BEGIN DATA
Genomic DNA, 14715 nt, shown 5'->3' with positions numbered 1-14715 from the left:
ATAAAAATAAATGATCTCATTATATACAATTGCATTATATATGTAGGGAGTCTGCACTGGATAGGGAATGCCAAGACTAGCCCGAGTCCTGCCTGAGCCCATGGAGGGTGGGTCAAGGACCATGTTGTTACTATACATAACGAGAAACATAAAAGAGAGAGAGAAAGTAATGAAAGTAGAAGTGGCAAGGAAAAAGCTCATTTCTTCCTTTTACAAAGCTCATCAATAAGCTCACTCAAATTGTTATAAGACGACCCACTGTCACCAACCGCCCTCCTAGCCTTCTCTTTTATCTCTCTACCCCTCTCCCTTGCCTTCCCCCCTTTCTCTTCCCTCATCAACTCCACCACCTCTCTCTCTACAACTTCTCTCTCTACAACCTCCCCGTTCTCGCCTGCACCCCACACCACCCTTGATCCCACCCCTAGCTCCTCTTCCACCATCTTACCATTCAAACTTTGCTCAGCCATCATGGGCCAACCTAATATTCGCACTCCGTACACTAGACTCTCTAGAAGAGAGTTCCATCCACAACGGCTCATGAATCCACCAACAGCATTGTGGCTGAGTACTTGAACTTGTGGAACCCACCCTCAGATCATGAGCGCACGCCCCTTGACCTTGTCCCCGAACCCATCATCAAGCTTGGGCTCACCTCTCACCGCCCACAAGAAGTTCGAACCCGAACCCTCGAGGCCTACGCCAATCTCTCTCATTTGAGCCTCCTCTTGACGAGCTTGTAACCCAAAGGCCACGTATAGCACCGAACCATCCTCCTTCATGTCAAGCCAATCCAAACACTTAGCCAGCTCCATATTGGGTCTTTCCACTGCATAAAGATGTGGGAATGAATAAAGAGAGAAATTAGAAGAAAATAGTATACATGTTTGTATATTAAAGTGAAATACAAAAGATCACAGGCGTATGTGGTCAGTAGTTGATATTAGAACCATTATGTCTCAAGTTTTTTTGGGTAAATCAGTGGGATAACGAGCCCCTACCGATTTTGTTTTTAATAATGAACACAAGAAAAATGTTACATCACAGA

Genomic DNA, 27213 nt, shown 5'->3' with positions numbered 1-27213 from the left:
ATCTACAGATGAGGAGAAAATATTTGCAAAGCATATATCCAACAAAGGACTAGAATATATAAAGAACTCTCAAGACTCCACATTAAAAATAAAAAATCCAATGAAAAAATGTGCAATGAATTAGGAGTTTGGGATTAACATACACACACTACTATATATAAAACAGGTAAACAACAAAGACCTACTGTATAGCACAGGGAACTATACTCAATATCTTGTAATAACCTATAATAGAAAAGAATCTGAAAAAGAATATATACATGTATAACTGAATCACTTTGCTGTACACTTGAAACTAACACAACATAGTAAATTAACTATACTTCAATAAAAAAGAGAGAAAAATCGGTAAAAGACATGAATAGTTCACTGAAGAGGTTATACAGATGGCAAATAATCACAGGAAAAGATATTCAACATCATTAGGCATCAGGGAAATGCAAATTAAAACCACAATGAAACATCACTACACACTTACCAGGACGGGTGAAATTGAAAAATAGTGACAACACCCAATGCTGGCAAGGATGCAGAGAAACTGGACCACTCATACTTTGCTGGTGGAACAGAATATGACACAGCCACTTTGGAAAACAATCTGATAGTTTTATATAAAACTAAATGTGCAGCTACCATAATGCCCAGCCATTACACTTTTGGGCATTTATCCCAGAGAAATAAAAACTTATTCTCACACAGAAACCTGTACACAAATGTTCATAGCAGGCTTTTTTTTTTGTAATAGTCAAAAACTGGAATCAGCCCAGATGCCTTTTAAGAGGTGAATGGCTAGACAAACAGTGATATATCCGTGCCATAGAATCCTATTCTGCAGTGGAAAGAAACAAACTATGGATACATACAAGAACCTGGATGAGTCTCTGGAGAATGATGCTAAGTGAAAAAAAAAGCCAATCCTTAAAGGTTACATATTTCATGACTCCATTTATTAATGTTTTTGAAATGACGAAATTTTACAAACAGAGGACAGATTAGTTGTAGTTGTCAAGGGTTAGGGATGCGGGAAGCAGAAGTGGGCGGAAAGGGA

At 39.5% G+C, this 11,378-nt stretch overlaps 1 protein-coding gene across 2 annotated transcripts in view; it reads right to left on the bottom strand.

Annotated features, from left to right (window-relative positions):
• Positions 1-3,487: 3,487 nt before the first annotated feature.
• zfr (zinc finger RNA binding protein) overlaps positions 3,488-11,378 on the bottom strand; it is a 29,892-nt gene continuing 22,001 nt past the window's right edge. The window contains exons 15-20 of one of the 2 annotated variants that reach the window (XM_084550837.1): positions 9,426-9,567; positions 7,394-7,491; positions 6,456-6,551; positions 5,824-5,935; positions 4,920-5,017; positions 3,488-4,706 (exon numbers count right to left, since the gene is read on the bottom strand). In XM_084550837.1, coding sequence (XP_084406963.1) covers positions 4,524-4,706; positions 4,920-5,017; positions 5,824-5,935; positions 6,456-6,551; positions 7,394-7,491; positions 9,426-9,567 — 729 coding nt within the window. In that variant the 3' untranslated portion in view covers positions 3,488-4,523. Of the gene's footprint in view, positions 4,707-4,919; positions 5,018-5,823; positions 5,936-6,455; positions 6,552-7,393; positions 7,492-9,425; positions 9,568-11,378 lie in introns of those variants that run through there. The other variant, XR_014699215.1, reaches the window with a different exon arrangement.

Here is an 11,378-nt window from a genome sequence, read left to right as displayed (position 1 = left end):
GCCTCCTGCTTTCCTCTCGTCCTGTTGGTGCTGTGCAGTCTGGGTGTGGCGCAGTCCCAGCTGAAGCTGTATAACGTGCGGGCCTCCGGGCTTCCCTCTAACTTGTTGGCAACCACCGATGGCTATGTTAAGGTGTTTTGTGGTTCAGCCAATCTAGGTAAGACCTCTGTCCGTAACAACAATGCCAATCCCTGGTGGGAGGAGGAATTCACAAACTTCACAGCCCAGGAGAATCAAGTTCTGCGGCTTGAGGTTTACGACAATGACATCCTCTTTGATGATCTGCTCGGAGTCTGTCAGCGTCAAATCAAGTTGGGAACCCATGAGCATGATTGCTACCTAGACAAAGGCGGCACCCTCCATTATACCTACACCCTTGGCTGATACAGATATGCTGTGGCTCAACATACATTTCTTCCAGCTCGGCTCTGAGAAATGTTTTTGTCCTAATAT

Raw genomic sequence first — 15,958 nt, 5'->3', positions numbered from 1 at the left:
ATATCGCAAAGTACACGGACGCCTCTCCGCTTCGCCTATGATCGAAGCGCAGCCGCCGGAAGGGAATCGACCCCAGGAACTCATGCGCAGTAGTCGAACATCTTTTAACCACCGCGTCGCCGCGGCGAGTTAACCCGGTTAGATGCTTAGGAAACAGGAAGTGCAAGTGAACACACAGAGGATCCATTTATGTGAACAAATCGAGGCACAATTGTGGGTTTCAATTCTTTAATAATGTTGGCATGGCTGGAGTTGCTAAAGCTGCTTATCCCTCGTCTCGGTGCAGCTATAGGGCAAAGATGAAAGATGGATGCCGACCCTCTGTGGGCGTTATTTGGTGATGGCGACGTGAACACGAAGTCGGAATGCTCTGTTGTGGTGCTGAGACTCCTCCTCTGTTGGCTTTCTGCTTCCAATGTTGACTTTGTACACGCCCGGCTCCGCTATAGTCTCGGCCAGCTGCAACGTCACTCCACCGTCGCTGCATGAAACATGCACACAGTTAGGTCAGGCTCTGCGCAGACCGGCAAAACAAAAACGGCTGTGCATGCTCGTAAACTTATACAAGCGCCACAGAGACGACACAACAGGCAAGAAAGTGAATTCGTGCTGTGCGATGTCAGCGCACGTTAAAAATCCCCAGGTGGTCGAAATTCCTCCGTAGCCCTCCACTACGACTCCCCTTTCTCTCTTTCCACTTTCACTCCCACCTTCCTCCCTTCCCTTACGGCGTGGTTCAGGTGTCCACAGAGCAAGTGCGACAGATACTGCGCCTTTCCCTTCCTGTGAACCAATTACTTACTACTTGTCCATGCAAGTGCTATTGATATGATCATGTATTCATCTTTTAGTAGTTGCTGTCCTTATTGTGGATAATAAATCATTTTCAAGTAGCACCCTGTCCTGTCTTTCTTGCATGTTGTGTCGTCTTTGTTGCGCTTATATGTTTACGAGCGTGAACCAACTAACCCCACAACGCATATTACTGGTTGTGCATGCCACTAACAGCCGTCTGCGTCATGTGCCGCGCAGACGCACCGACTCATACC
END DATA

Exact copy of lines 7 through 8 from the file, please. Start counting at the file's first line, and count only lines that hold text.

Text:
• Positions 1-3,487: 3,487 nt before the first annotated feature.
• zfr (zinc finger RNA binding protein) overlaps positions 3,488-11,378 on the bottom strand; it is a 29,892-nt gene continuing 22,001 nt past the window's right edge. The window contains exons 15-20 of one of the 2 annotated variants that reach the window (XM_084550837.1): positions 9,426-9,567; positions 7,394-7,491; positions 6,456-6,551; positions 5,824-5,935; positions 4,920-5,017; positions 3,488-4,706 (exon numbers count right to left, since the gene is read on the bottom strand). In XM_084550837.1, coding sequence (XP_084406963.1) covers positions 4,524-4,706; positions 4,920-5,017; positions 5,824-5,935; positions 6,456-6,551; positions 7,394-7,491; positions 9,426-9,567 — 729 coding nt within the window. In that variant the 3' untranslated portion in view covers positions 3,488-4,523. Of the gene's footprint in view, positions 4,707-4,919; positions 5,018-5,823; positions 5,936-6,455; positions 6,552-7,393; positions 7,492-9,425; positions 9,568-11,378 lie in introns of those variants that run through there. The other variant, XR_014699215.1, reaches the window with a different exon arrangement.